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MTV True Life Sex Addicts Portrays the Extremes of Sex Addiction

 

On April 10, 2012, a True Life episode on MTV focused on sex addiction and portrayed a Brittany and her boyfriend’s struggle to cope with Brittany’s sex addiction.  Brittany seemed needy for both attention and sex.  She is rude to her partner, Jameik, when he cannot adequately satisfy her needs, or as the episode’s trailer documents, have sex long enough to satiate her craving (MTV, 2012).  In it, she tells her mother about her sexual habits in a brazen manner, “I like sex a lot, like all day everyday, 20-30 times a day, if I could have it my way.”  She pauses, looking at her mother and demands, “Why are you looking at me like I’m crazy?” (Replay, 2012).  Brittany received therapy for her sex addiction.

Clinically, sex addiction is considered a fixation upon sex which prevents the individual from forming and sustaining interpersonal relationships.  It is often is characterized by distorted thinking, rationalization, and denial.  Often times the sex addict engages in risk-taking behaviors, like unsafe sex, or exhibitionism.  Furthermore, sex addiction leads to challenges or barriers to employment, socialization, and emotional and physical wellbeing.  Often, the sex addict develops feelings of shame and guilt.  While behaviors such as sexual molestation and rape are commonly associated with sex addiction, they are only present in some cases  (Web MD, 2010).

As seen with drug addiction, the first step to treating sex addiction is admitting that it is a problem.  This admission often follows the sex addict experiencing a severe negative consequence as a result of his or her sex addiction (i.e. losing a job, divorce, health due to sexual activity, arrest, etc.).  Therapy including couples and/or individual session in conjunction with psycho education is often beneficial.  In addition, medication used for obsessive-compulsive disorder patients (i.e. Prozac or Anafranil) may help decrease the cravings.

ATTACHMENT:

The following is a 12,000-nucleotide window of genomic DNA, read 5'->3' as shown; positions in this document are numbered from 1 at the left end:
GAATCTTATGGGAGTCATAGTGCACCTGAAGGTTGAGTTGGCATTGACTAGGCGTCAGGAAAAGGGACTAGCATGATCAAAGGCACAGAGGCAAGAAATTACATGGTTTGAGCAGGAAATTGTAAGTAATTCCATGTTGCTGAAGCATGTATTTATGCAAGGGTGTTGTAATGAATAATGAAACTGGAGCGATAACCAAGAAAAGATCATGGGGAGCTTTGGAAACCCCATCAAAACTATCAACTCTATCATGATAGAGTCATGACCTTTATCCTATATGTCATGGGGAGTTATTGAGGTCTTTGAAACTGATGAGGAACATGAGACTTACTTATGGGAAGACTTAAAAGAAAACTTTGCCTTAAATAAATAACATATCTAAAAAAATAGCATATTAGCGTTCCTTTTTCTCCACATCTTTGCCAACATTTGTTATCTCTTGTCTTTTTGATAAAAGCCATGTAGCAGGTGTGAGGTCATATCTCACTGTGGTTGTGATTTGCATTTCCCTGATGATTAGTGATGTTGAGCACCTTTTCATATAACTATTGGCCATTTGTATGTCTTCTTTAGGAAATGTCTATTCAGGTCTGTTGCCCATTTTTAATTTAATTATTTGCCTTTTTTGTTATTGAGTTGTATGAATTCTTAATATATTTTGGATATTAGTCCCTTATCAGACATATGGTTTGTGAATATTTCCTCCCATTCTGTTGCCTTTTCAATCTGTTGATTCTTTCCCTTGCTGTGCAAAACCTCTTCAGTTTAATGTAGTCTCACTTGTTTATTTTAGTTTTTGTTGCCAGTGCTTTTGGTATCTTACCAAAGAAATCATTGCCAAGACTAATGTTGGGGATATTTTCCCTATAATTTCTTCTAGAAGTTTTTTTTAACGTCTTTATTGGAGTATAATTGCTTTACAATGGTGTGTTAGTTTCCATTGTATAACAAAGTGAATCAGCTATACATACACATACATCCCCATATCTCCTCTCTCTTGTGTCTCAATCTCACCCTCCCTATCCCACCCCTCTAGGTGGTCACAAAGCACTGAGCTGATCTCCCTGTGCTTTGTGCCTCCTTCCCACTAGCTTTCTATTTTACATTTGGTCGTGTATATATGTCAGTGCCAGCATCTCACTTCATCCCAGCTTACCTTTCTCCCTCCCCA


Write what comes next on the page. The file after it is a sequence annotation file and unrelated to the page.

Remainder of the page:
Twelve-step groups aimed towards sex addicts are often beneficial.  Hearing the stories of other people struggling with the same emotions and impulses creates an environment that decreases shame and guilt.  Furthermore, it shows newcomers the potential for recovery.

While the medical perspective on sex addiction describes the sex addict as not becoming emotionally involved with his or her sex partner (Web MD, 2010), there is a 12-step community of sex and love addicts that partakes in many of the same obsessive-compulsive sexual behaviors but also forms strong emotional attachments (S.L.A.A. Los Angeles, 2012).

Sex and Love Addicts Anonymous literature describes the overwhelming urge to have sex in conjunction with an emotional need or dependency for another person.  At every meeting, they read the twelve characteristics of sex and love addicts, which include 1) remaining in or coming back to unhealthy relationships, having multiple sex partners or “emotional liaisons” simultaneously, 2) labeling a desire to be loved, attraction, or “the need to rescue or be rescued” as love, 3) uncomfortable being alone, 4) sexualizing emotions, 5) using sex to change or manipulate others, and 6) losing willpower when emotionally or sexually involved (S.L.A.A. Los Angeles, 2012).